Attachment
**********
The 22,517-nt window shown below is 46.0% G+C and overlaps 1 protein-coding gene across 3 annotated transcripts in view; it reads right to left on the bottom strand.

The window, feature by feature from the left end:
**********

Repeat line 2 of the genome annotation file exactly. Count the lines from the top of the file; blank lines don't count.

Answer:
The window, feature by feature from the left end: